In this case, the appellant was not unfairly prejudiced by the district court's resort to an arguably different theory of admissibility; after all, permitting the government to offer the evidence strictly for impeachment purposes was a more circumscribed use than Rule 404(b) would have allowed. Hence, if the court's theory of admissibility was erroneous, the error favored the appellant. Cf., e.g., United States v. Oppon, 863 F.2d 141, 148 (1st Cir.1988). Ordinarily, an error in the admission of evidence does not afford a ground for reversal at the behest of a party who benefitted from the error. See Fed.R.Evid. 103(a) ("Error may not be predicated upon a ruling which admits or excludes evidence unless a substantial right of the party is affected...."). Furthermore, while it is true that the district court made no explicit findings under Rule 404(b), such findings are not an invariable prerequisite to the admission of Rule 404(b) evidence. See, e.g., United States v. De La Cruz, 902 F.2d 121, 123 (1st Cir.1990); United States v. Foley, 871 F.2d 235, 238 (1st Cir.1989). Here, the record is sufficiently translucent that we can work the Rule 404(b) calculus unaided.4



The appellant's second contention is equally unavailing. The fact that the acts took place subsequent to the transactions for which Donovan was convicted does not thwart the Rule 404(b) regime.5 In United States v. Bank of New England, 821 F.2d 844, 858 (1st Cir.), cert. denied, 484 U.S. 943, 108 S.Ct. 328, 98 L.Ed.2d 356 (1987), we stated that Rule 404(b) "has been held to allow the admission of acts or conduct subsequent to the offense charged to prove intent to commit the alleged illegal act." See also id. at 859 ("Rule 404(b) allows the admission of subsequent conduct to show a defendant's mental state at the time of the charged offense...."); cf. Mena, 933 F.2d at 25 n. 5 (subsequent events may be probative of a defendant's motive or intent at an earlier time).


In so holding, we do no more than vivify the well-settled concept that Rule 404(b) is not to be read grudgingly. As we stated in United States v. Fields, 871 F.2d 188 (1st Cir.), cert. denied, 493 U.S. 955, 110 S.Ct. 369, 107 L.Ed.2d 355 (1989), a case where the district court permitted evidence of postconspiracy activity to show the existence of the conspiracy and the participation of a coconspirator therein, Rule 404(b) is a rule "of inclusion which allows the introduction of evidence of other crimes, wrongs, or acts unless the evidence tends to only prove criminal disposition." Id. at 196. See also Huddleston v. United States, 485 U.S. 681, 688-89, 108 S.Ct. 1496, 1500-01, 99 L.Ed.2d 771 (1988) ("Congress was not nearly so concerned with the potential prejudicial effect of Rule 404(b) evidence as it was with ensuring that restrictions would not be placed on the admission of such evidence."); United States v. Flores Perez, 849 F.2d 1, 4 (1st Cir.1988) (when evidence of other wrongs is introduced to show knowledge, motive, or intent, Rule 404(b) has "been construed broadly").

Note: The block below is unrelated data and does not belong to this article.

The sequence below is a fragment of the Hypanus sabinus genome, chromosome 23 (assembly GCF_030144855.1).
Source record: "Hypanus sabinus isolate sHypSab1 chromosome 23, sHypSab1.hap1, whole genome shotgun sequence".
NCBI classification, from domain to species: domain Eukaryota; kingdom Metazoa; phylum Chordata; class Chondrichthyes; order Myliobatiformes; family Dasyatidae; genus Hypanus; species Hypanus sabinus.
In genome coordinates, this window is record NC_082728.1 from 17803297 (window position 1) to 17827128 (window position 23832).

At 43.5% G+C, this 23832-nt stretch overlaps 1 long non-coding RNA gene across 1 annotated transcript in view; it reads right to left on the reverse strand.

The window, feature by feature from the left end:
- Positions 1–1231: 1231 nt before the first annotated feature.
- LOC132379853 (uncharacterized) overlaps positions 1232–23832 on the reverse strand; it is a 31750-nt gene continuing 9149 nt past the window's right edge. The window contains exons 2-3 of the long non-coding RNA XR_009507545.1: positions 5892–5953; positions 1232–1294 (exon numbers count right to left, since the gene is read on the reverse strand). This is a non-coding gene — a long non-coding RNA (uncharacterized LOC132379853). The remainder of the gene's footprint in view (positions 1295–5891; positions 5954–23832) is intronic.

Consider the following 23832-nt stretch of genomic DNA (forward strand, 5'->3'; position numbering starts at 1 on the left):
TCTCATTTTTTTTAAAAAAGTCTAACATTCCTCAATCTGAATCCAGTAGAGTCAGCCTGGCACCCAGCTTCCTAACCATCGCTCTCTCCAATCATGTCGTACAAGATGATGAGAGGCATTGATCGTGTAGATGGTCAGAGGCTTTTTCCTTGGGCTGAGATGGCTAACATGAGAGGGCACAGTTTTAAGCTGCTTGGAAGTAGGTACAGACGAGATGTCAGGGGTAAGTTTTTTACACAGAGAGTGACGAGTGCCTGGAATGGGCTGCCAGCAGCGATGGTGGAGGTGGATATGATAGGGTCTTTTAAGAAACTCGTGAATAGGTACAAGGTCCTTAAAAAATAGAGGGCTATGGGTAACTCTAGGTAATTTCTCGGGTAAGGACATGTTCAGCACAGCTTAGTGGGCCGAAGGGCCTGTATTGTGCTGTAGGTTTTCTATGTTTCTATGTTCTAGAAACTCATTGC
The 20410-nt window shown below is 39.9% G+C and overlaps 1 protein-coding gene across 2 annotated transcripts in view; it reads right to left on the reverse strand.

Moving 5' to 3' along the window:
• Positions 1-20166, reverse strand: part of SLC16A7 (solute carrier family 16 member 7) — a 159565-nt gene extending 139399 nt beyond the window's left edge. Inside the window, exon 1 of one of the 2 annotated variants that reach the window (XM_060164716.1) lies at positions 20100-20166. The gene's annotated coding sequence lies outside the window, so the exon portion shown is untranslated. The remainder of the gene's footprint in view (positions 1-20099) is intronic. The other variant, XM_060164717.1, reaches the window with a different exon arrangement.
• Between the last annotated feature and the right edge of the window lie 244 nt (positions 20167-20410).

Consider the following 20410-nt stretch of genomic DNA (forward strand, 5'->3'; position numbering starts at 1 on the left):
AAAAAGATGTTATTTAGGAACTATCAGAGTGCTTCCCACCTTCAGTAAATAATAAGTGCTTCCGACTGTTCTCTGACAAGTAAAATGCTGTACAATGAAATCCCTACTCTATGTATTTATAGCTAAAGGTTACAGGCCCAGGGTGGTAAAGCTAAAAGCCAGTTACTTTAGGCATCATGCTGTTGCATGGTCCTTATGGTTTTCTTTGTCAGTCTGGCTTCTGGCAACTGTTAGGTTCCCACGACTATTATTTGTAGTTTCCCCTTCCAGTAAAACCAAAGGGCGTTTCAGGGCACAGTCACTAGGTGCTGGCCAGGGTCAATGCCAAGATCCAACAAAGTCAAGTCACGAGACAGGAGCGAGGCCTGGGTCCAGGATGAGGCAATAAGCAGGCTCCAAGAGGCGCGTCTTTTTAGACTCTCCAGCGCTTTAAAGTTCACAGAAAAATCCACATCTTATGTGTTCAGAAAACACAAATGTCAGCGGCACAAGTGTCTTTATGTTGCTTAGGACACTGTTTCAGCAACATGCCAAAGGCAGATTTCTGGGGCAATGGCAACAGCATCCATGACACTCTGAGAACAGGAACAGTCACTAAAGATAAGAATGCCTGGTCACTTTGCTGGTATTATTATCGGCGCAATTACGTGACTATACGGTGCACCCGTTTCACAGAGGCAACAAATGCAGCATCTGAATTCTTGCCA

Inasmuch as the appellant's third and fourth objections lie at the heart of the matter, we treat with them in the ensemble. Federal courts undertake a bifurcated inquiry in deciding questions of admissibility under Rule 404(b). See, e.g., United States v. Rodriguez-Estrada, 877 F.2d 153, 155 (1st Cir.1989); Fields, 871 F.2d at 196; Oppon, 863 F.2d at 146. First, the evidence must possess some "special relevance," that is, it must be "offered not merely to show the defendant's propensity for crime but to establish some material issue." United States v. Devin, 918 F.2d 280, 286 (1st Cir.1990). Once it is established that the evidence has such special relevance, its probative worth must then be balanced "against the countervailing considerations enumerated in Rule 403 in order to gauge admissibility." Id. We think that the disputed evidence clears both hurdles.


1. Special Relevance. The cross-examination and related extrinsic evidence were particularly relevant to Donovan's motive, intent, and defense of mistake.6 The material adduced could assist in persuading a jury that Donovan's investment idea reflected a scheme to obtain funds from Saba which he (Donovan) could use in his self-interest. The subsequent acts, especially the false swearing in the affidavit, reflected a conscious disregard of any legal requirements that might hinder Donovan's ability to use Saba's property for his immediate benefit. A jury could conclude, from hearing the cross-examination and seeing the evidence about the conversion of Saba's property, that Donovan sought to minimize all avenues of oversight which would increase his accountability to anyone--be it Saba, the bank, or federal authorities. A jury could also conclude, therefore, that Donovan was not in fact mistaken about the obligations of the reporting laws and regulations, but that he willfully sought to skirt them because he considered them unimportant and feared that conformity with them would hinder or prevent his use of Saba's money for his own benefit.7 In short, because the currency transactions and the conduct which occurred in their wake could plausibly be viewed as part of a common scheme, the challenged evidence was specially relevant to shed light on the appellant's intent at earlier stages of the scheme.